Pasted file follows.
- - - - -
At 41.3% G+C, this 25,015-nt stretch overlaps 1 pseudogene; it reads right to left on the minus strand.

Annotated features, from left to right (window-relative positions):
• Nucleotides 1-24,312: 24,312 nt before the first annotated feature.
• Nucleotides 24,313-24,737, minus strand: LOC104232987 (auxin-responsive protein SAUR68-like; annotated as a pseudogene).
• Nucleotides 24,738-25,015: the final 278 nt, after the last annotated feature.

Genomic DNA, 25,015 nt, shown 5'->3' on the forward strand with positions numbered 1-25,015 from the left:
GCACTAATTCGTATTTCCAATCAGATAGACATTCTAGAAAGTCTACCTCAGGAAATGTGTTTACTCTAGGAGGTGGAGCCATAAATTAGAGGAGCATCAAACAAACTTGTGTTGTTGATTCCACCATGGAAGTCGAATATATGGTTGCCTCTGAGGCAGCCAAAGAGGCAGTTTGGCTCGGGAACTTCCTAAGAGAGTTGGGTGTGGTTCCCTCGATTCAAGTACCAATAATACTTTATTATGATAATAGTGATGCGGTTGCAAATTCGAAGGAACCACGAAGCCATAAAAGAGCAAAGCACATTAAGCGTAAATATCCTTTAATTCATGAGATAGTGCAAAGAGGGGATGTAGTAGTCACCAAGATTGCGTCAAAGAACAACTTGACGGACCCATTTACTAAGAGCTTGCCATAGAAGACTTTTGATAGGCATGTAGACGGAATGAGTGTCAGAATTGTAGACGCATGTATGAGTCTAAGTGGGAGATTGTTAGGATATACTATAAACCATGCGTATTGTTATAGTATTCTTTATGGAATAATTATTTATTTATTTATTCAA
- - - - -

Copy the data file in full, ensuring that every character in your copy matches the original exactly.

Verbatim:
At 41.3% G+C, this 25,015-nt stretch overlaps 1 pseudogene; it reads right to left on the minus strand.

Annotated features, from left to right (window-relative positions):
• Nucleotides 1-24,312: 24,312 nt before the first annotated feature.
• Nucleotides 24,313-24,737, minus strand: LOC104232987 (auxin-responsive protein SAUR68-like; annotated as a pseudogene).
• Nucleotides 24,738-25,015: the final 278 nt, after the last annotated feature.

Genomic DNA, 25,015 nt, shown 5'->3' on the forward strand with positions numbered 1-25,015 from the left:
GCACTAATTCGTATTTCCAATCAGATAGACATTCTAGAAAGTCTACCTCAGGAAATGTGTTTACTCTAGGAGGTGGAGCCATAAATTAGAGGAGCATCAAACAAACTTGTGTTGTTGATTCCACCATGGAAGTCGAATATATGGTTGCCTCTGAGGCAGCCAAAGAGGCAGTTTGGCTCGGGAACTTCCTAAGAGAGTTGGGTGTGGTTCCCTCGATTCAAGTACCAATAATACTTTATTATGATAATAGTGATGCGGTTGCAAATTCGAAGGAACCACGAAGCCATAAAAGAGCAAAGCACATTAAGCGTAAATATCCTTTAATTCATGAGATAGTGCAAAGAGGGGATGTAGTAGTCACCAAGATTGCGTCAAAGAACAACTTGACGGACCCATTTACTAAGAGCTTGCCATAGAAGACTTTTGATAGGCATGTAGACGGAATGAGTGTCAGAATTGTAGACGCATGTATGAGTCTAAGTGGGAGATTGTTAGGATATACTATAAACCATGCGTATTGTTATAGTATTCTTTATGGAATAATTATTTATTTATTTATTCAA